Good Evening. For those of you who do not know me, I am Dr. Faren Siminoff from the department of History, Political science, Geography and Latin American Studies, I’ve been at the college for 25 years and I am the newly elected president of the NCCFT.
I had wanted to start with some good news. I hoped to tell you that an issue threatening the viability of the evening Nursing Program had been resolved. But it has not. If this is not resolved soon, the entire evening Nursing program may end. I am still hopeful we can reach a resolution, but the administration must understand that this must happen now.
But more to the point, this problem is emblematic of what ails the college: the failure to engage productively with the faculty. It is called “shared governance.”
But I want to turn to a matter of urgency: the health and safety of our faculty, staff and our students.
The administration insists we all return 100% starting in January. This is not safe. This not wise.
We have had a glimpse of what will happen if the administration carries out this ill-conceived plan. The department chairs were mandated to return this semester and to date 4 out of 30 chairs have had COVID- that’s a 13% infection rate amongst our chairs. And just a few weeks ago a long-time HVAC CSEA worker died of COVID. Imagine what will happen in January when we are at 100% capacity on-campus.
Adding to the challenges posed by COVID is mold. Mold has always been a problem in our buildings but over the course of these pandemic months it has run rampant throughout the campus buildings because this administration has failed to properly maintain the buildings.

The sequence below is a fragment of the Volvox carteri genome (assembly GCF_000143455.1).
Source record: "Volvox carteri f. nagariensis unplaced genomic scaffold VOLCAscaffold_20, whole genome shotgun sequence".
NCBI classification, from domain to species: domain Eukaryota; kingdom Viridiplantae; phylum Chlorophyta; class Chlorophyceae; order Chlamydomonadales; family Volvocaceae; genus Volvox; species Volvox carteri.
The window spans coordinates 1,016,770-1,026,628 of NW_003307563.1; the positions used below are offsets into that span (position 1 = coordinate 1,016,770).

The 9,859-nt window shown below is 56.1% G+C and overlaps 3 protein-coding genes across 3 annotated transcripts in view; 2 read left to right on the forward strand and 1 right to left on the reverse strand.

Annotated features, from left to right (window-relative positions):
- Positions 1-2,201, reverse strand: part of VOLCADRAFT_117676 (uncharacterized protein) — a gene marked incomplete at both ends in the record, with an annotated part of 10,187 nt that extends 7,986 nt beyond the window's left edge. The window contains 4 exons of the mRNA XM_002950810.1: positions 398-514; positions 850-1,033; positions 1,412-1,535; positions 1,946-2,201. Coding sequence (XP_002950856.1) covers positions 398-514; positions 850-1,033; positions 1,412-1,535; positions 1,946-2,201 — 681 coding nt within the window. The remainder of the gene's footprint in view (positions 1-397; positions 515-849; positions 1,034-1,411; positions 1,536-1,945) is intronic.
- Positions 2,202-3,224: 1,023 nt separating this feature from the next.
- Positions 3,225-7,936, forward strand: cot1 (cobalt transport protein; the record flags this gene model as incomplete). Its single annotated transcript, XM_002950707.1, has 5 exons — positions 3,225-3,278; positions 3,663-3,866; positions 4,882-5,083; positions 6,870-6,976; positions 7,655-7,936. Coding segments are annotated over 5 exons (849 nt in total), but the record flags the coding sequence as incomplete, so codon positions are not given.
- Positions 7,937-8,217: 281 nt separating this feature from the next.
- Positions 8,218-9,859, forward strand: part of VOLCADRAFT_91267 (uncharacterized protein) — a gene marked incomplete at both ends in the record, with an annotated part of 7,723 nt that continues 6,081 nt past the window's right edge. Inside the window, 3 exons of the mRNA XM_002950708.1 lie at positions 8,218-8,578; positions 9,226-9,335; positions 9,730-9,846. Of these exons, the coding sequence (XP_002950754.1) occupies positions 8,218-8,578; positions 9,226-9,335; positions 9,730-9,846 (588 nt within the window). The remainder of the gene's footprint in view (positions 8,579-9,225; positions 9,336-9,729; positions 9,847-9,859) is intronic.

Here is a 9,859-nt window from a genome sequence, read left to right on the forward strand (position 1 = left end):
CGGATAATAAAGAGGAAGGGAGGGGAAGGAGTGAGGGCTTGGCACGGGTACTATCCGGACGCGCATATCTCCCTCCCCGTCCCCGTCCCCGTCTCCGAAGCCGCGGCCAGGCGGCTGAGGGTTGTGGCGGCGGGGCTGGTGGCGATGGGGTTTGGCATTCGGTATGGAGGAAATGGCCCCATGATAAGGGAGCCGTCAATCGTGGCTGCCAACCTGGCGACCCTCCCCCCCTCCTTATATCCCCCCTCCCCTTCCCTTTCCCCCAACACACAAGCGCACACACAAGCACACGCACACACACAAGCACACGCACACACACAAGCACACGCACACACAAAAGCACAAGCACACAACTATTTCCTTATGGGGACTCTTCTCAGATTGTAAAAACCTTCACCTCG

And I hope the administration alerted this board that SUNY was contacted by the parents of an NCC student about this unsafe condition and demanded a tuition refund.
How does the administration expect to retain students by exposing them to these conditions? The answer: we will not retain nor attract students. If student retention is a priority of this college then let’s give them a healthy environment to learn in.
Other related problems include inadequate HVAC systems, buildings with leaks, standing water when it rains, inadequate ventilation and air flow, windows that don’t or barely open, bathrooms without exhaust systems – and, in violation of State regulations, there are many classrooms and workspaces without heat!
These are the conditions we and our students are expected to work and learn in come January.
Let me end with this thought: The college’s viability depends on attracting and retaining student along with a robust faculty. Neither of these will exist if we proceed on the course we are on. We need action and we need it now.